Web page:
Factory Price For DC miniature circuit breaker-FTBD to New Zealand Factories

Overview:



Technical data

Product illustration

Tripping characteristic

Exterior and dimensions

Related video

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Product illustration:

ftbd

Technical Data

Model FTBD DC miniature circuit-breaker
Picture  
Number of poles IP 2P
Rated frequency: AC 50/60Hz
Rated voltage (V) 125/250 250/500
Rated current (A) 1,2,3,4
Rated ultimate short-circuit breaking capacity(KA) 6.5
Rated current (A) 6,10,16,20,25,32,40,50,63
Rated ultimate short-circuit breaking capacity(KA) 20/10 20/10
Rated impulse withstand voltage Uimp(KV) 4
Mechanical and electrical life: 20000
Protection rating IP20
Installation On DIN rail 35mm according to JB6525
Connection capacity: Cross-section of conductors up to 25mm2, Cross-section of busbar from 0.8-2mm2
Ambient temperature (°C) -25°C ~ +45°
Altitude (m) ≦4000m
Relative air humidity no more than 95%
Pollution degree
Installation condition Used in place without obvious shock and vibration
Weight (g) 116 232

Tripping characteristic

ftbd-5

Exterior  and dimensions

ftbd-6342

Number  of poles 1P 2P
A 80±0.8
B 74.2±0.8 75.7±0.8
C

17.8±0.8

35.6±0.8

D 44±0.8
E

68.7±0.8

70.2±0.8

F 45±0.8
G 35.5±0.8




Lectromec has been involved in aerospace wire arc resistance testing for decades. If you would like a free newsletter that keeps you up to date with aerospace wire testing, go to http://www.lectomec.com. This vintage video is originally from the late 1990s and was put together at the request of the National Transportation Safety Board. Technicians took wire insulation from a Boeing 747 and showed what can happen if subjected to liquids. A plane such as a 747 can have a wide range of liquids that can accidentally come in contact with wiring. Examples of liquids include cleaners, lavatory water, spilled beverages, and even condensation. The test in this video shows nicks in insulation and the impact of moisture. The damaged wire represents environmental aging or trauma to the aerospace electrical system.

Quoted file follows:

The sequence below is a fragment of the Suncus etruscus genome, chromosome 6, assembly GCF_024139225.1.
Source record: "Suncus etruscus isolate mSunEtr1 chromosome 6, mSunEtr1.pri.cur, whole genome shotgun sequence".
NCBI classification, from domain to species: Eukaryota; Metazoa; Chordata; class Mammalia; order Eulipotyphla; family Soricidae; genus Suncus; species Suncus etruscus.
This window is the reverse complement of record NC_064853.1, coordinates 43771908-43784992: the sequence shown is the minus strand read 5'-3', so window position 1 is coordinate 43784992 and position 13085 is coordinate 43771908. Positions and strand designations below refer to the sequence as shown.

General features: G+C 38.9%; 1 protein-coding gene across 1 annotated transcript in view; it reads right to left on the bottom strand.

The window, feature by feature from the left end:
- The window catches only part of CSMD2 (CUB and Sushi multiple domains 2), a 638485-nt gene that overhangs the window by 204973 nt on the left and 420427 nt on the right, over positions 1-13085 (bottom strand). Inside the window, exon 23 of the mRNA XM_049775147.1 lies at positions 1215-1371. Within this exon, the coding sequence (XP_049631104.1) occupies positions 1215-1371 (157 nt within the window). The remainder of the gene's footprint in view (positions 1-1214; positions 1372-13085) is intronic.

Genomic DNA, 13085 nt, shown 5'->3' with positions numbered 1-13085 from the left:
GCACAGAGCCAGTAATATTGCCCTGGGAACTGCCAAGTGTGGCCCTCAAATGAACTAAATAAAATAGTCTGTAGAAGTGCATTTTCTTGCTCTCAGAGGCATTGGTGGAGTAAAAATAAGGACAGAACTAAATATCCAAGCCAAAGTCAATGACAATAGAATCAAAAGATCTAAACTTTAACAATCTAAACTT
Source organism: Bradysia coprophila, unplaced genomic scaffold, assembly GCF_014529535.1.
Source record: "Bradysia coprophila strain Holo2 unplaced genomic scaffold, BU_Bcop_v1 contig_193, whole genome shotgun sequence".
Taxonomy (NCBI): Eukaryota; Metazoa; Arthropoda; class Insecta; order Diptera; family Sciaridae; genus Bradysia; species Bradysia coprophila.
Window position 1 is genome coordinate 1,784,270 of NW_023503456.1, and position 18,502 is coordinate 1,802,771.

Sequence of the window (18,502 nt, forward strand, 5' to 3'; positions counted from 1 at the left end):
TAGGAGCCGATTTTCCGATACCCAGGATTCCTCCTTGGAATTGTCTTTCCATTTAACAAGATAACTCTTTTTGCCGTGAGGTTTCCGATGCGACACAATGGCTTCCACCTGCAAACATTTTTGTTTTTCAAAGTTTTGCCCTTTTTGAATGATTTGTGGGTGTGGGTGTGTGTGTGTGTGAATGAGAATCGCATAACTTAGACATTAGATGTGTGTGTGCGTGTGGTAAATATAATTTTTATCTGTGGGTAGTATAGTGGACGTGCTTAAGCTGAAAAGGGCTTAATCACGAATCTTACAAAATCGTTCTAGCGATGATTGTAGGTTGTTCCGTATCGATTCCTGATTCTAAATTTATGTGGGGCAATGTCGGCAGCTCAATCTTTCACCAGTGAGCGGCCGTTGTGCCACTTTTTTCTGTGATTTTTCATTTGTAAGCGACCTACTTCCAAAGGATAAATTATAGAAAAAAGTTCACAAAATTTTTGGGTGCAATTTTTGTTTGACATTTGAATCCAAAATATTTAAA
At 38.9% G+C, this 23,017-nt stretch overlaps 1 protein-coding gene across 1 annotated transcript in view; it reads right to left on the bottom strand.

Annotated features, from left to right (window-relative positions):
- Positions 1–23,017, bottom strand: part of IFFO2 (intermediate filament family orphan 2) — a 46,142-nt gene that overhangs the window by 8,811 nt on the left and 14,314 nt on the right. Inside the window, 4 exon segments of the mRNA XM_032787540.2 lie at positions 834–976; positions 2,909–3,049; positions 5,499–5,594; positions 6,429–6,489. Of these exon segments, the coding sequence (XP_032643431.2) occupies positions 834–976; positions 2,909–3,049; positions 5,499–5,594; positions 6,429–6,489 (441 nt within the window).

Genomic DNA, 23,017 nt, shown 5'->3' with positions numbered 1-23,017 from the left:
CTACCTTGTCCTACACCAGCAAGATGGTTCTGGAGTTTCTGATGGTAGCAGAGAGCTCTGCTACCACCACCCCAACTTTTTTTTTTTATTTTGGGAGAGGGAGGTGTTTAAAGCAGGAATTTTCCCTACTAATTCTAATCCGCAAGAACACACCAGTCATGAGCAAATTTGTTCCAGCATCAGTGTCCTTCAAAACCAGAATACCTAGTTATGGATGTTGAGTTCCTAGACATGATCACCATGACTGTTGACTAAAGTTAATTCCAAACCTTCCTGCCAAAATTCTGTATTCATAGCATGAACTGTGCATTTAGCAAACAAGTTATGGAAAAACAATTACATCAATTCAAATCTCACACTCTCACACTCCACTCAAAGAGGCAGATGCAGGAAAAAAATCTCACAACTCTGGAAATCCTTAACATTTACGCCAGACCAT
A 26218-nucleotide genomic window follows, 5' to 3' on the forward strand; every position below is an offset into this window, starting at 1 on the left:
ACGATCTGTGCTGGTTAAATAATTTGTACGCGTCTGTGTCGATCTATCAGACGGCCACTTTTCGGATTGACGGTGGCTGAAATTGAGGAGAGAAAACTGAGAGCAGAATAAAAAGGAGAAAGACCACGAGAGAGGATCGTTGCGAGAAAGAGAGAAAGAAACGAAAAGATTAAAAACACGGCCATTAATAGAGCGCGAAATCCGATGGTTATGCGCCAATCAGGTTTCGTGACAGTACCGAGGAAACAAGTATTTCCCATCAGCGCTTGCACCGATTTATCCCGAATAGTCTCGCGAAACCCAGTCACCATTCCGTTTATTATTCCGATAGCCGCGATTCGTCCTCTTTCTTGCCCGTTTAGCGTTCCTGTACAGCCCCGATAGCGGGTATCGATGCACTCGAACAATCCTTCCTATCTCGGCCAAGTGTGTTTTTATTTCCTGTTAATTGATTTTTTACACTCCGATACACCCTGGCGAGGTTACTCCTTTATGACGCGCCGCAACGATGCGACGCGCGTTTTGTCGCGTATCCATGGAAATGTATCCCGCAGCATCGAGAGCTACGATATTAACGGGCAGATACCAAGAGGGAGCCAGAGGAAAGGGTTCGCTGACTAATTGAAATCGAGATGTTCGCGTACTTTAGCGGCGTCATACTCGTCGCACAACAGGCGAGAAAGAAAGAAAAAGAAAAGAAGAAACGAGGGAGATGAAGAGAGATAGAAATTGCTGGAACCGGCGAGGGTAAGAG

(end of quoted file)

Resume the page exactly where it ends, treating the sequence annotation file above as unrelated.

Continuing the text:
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Below are more Lectromec videos
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A Brief Review of MIL-HDBK-525 – 14 minutes
In an attempt to reinforce the information provided in MIL-HDBK-525, Lectromec put together a series of articles explaining it. These articles have proven to be some of the most popular blogs Lectromec has written. If you would prefer a video “assist” in understanding the handbook, take a look at this video. It is a terrific breakdown of the seven enumerated tasks of MIL-HDBK-525, including 1. Data Analysis, 2. Maintenance Data, 3. Inspection, 4. Laboratory evaluation, 5. EWIS risk assessment, 6. Mitigation, and 7. Reassessment.

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EWIS – Electrical Wire Risk Assessment – Part One – 10 minutes
KEYWORD=Electrical Wire Risk Assessment
After decades in the aerospace wire testing business, Lectromec has developed a software tool that helps facilitate the EWIS certification resulting from FAA regulations. This is the first of a two part series explaining the software tool. The video particularly focuses on regulation 25.1709 and discusses the means by which the EWIS Risk Assessment Tool (EWIS RAT) is able to result in certification.